Next, create quantiles for batch 2. We may need to add some handling of outliers here. We cannot simply discard them.

x2quant = cbind(x2[, s] - min(x2[, s], na.rm = T), x2[, s], rep(0, nrow(x2)))
x2quant[, 1] = x2quant[, 1]/max(x2quant[, 1], na.rm = T)
y2quant = cbind(y2[, s] - min(y2[, s], na.rm = T), y2[, s], rep(0, nrow(y2)))
y2quant[, 1] = y2quant[, 1]/max(y2quant[, 1], na.rm = T)
colnames(x2quant) = c("quantiles", "intensities", "normalized")
colnames(y2quant) = colnames(x2quant)

x2quant and y2quant contain quantiles, intensities and normalized values in columnes 1 through 3. Column 3 contains zeros at this stage.

head(x2quant)
##             quantiles intensities normalized
## Cast           0.1773       0.248          0
## Pwk            0.5870       0.627          0
## 129S1/SvImJ    0.8346       0.856          0
## A/J            0.8724       0.891          0
## C57BL/6J       0.0627       0.142          0
## CAST/EiJ       0.2227       0.290          0

For each X (or Y) intensity value in batch 2, we will find the quantiles in batch 1 that bracket the quantile in batch 2. We will interpolate between them and calulate an adjusted intensity from the batch 1 intensities between the two bracketing quantiles.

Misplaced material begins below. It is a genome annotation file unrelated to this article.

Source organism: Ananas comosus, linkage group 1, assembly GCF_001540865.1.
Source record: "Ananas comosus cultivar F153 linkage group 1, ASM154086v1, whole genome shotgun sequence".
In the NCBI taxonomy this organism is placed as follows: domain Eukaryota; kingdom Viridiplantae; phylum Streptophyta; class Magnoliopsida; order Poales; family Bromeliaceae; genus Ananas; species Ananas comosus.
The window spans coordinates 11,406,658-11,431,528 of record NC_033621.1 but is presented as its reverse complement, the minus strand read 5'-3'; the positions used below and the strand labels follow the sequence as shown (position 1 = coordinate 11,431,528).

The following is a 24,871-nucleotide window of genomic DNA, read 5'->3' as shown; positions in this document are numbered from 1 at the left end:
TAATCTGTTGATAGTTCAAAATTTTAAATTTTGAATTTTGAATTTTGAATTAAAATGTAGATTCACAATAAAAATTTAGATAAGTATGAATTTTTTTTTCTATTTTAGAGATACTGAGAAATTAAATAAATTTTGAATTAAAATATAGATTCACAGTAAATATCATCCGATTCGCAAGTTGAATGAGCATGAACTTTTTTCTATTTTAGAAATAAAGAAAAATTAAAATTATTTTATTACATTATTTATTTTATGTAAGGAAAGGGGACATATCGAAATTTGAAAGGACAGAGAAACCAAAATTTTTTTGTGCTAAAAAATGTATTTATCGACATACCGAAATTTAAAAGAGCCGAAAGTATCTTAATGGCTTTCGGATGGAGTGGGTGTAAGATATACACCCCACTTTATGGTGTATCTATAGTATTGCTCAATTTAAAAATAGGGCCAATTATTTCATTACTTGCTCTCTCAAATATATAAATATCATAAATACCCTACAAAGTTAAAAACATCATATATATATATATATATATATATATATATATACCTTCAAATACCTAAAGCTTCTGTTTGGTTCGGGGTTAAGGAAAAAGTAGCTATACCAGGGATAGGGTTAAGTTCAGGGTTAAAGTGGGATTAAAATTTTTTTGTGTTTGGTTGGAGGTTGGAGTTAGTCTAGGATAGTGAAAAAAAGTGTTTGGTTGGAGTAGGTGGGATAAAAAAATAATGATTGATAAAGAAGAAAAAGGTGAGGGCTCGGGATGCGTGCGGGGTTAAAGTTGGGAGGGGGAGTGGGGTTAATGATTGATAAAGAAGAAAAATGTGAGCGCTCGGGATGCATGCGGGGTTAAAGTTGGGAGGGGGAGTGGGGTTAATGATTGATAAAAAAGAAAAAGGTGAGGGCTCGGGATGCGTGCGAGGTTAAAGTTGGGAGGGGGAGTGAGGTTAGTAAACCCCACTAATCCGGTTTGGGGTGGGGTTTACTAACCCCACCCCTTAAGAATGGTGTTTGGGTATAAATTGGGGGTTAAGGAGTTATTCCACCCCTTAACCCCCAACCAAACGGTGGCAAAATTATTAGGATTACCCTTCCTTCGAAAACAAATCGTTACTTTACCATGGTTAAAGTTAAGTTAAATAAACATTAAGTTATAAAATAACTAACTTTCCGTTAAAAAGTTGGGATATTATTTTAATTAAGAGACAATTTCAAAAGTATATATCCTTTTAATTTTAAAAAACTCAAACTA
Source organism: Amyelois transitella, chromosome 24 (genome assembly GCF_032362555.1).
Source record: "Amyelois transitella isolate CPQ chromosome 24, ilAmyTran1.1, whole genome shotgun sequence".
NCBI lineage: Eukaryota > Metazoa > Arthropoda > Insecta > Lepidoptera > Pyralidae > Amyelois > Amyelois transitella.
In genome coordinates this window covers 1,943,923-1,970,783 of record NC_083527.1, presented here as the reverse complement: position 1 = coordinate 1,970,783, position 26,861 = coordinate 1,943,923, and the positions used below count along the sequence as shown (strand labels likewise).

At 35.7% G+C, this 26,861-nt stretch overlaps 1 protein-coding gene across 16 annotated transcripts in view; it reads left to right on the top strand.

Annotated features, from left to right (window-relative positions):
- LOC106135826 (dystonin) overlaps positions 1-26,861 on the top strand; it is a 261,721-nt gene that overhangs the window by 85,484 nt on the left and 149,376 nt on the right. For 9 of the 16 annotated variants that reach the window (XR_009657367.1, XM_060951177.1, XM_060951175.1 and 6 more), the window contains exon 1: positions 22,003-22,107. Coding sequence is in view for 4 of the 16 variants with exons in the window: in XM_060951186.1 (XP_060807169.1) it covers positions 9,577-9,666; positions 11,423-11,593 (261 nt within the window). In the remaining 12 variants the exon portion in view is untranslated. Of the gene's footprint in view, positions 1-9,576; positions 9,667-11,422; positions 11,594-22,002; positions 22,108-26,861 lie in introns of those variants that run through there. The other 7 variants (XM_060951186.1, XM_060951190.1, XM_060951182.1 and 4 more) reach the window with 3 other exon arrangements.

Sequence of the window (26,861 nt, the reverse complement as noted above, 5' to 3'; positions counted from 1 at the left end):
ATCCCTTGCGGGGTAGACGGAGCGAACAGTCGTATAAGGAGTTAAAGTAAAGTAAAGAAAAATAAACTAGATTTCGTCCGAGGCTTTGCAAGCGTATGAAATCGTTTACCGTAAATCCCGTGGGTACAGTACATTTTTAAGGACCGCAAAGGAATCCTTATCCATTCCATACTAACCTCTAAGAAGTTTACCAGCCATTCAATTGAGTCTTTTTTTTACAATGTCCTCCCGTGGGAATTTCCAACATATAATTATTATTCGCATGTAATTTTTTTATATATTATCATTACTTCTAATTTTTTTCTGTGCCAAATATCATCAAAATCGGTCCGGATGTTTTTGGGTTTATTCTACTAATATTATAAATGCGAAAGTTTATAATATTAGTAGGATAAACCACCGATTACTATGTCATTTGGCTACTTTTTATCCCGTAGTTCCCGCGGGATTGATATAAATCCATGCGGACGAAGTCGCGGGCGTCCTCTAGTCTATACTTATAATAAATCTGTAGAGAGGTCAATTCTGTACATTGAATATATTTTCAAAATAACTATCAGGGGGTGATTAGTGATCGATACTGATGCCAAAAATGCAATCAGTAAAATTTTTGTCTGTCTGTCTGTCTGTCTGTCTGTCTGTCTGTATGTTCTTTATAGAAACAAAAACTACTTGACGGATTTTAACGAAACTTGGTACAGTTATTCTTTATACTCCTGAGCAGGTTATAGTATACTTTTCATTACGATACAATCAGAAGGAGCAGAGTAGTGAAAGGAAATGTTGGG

for (i in 1:nrow(x2quant)) {
    lower = max(which(x1quant[, 1] <= x2quant[i, 1]))
    upper = lower + 1
    if (upper > nrow(x1quant)) {
        x2quant[i, 3] = x1quant[lower, 2]
    } else {
        x2quant[i, 3] = x1quant[lower, 2] + (x1quant[upper, 2] - x1quant[lower, 
            2]) * (x2quant[i, 1] - x1quant[lower, 1])/(x1quant[upper, 1] - x1quant[lower, 
            1])
    }  # else

    lower = max(which(y1quant[, 1] <= y2quant[i, 1]))
    upper = lower + 1
    if (upper > nrow(y1quant)) {
        y2quant[i, 3] = y1quant[lower, 2]
    } else {
        y2quant[i, 3] = y1quant[lower, 2] + (y1quant[upper, 2] - y1quant[lower, 
            2]) * (y2quant[i, 1] - y1quant[lower, 1])/(y1quant[upper, 1] - y1quant[lower, 
            1])
    }  # else
}  # for(i)

Quantile normalization aligns the two batches.

s = 22
par(las = 1)
plot(x[, s], y[, s], pch = 16, xlab = "X intensity", ylab = "Y intensity", main = "After Quantile Normalization")
points(x2quant[, 3], y2quant[, 3], pch = 16, col = 2)

plot of chunk unnamed-chunk-12